Nearly consistent trial failures cast significant doubt on the validity of the Aβ hypothesis. However, there may be issues with the methods commonly used in AD clinical trials that complicate attempts to appropriately analyze results of these trials. These issues should be considered and addressed in moderate isolation from the growing concerns about hypothesis validity. For example, potential weaknesses of trial design begin with the designation of clinically meaningful endpoints identified by the protocols put forth in the IND. Achievement of endpoints signifies success of the trial and presumes replicable results in a large consumer-patient population. In AD trials, the most clinically significant (direct) endpoints are cognitive improvement and rescued brain activity [85]. In addition to direct endpoints, the meeting of indirect endpoints such as changes to biomarkers may also be used in the trial process due to the relative ease and reduced cost of these assessments. In AD trials, the biomarkers in question are CSF concentrations of Aβ42, total tau, and p-tau. Automated immunoassays (such as ELISA) available to quantify concentrations of these biomarkers can be useful in the diagnosis of AD, even at very early stages [8688]. However, despite usefulness as a diagnostic tool, reliance on these biomarkers (and changes in biomarker characteristic over the course of a clinical trial) as endpoints is not sufficient [85]. This is seen to be the case in the previously discussed trials of verubecestat, atabecestat, and semagacestat [58, 61, 64]. Trials of these drugs show promising findings of reduced Aβ concentrations with worsened or unchanged cognition. In addition to immunoassays, Aβ-specific PET scans can be conducted to assess changes in concentration of this protein. Unfortunately, this measure falls prey to the same issues as seen with immunoassays in that decreases of a target presumed to be a causative peptide in the disease process, though promising, mean very little if not mirrored by cognitive improvement. In contrast to these subjective endpoints, PET scans can be used to show changes in metabolic activity as a result of trial intervention [89, 90]. Specifically, PET scans would look for increased activity in the posterior cingulate and temporoparietal regions, which show significantly lessened metabolism in the AD brain when compared to a healthy control [89, 90]. Additionally, the use of biomarker reduction as an indicator of target engagement, though superficially logical, is particularly inadequate when concerning Aβ-targeting immunotherapies, due to the potential for antibody cross-reactivity (though cross-reactivity is much less likely in clinically useful monoclonal strategies than other antibody-based therapeutics) [91, 92]. In other words, the reduction of toxic Aβ in response to treatment with a monoclonal antibody does not summarily imply the binding of such antibody to Aβ itself or to the correct epitope [9193]. The antibody may in fact be binding to an unintended target that, due to a secondary mechanism, results in the reduction of Aβ. However, any unintended binding may have additional side effects that complicate trial results [91, 93].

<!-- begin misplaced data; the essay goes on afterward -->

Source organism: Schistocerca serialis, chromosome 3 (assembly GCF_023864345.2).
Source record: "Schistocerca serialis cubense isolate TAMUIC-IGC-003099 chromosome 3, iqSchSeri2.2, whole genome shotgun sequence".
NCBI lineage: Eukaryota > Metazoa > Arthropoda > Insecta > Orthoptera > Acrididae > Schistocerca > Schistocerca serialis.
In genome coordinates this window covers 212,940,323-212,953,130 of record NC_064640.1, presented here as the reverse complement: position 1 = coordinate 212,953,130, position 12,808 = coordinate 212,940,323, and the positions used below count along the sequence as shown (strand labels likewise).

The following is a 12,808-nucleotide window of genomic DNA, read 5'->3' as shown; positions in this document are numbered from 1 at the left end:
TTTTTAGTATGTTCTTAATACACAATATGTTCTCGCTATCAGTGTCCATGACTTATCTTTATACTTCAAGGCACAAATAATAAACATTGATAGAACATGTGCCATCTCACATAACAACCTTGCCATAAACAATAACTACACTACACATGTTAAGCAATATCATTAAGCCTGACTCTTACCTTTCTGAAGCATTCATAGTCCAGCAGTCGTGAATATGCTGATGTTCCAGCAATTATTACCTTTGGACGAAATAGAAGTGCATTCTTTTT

Rescue or stabilization of cognition is the ultimate aim of all AD trials. As such, cognitive testing is often used as a direct endpoint to assess the efficacy of the drug as it relates to this overarching goal. However, the administration of these tests is subjective and can vary significantly between testers, as well as between trial sites. To point, a 2008 study of the ADAS-cog showed that variation in tester procedure resulted in significantly unreliable scoring [94]. Additionally, a 2015 study of the ADAS-cog showed low reliability for measurement of cognitive change between administrations of testing in the same patient, though reliability for discrete testing was adequate [95]. If this lack of reliability for measuring change in cognition is correct, then any study which uses ADAS-cog (including the previously discussed trials of verubecestat, semagacestat, avagacestat, solanezumab, crenezumab, and bapineuzumab) in this manner may not be reporting accurate findings on cognitive impairment, the most important aim of clinical AD intervention.

A final reason clinical trials in AD may be not reaching predesigned endpoints is the analysis of the placebo-controlled group especially if the sample size is insufficient. For example, unusual improvement in the placebo group limits the ability to determine if the drug is indeed effective. On the other hand, a rapid decline in the placebo group may be misleading in suggesting an overly strong benefit from the therapeutic. This in turn might falsely convince sponsors to under-power a subsequent trial expecting a similarly robust effect [96].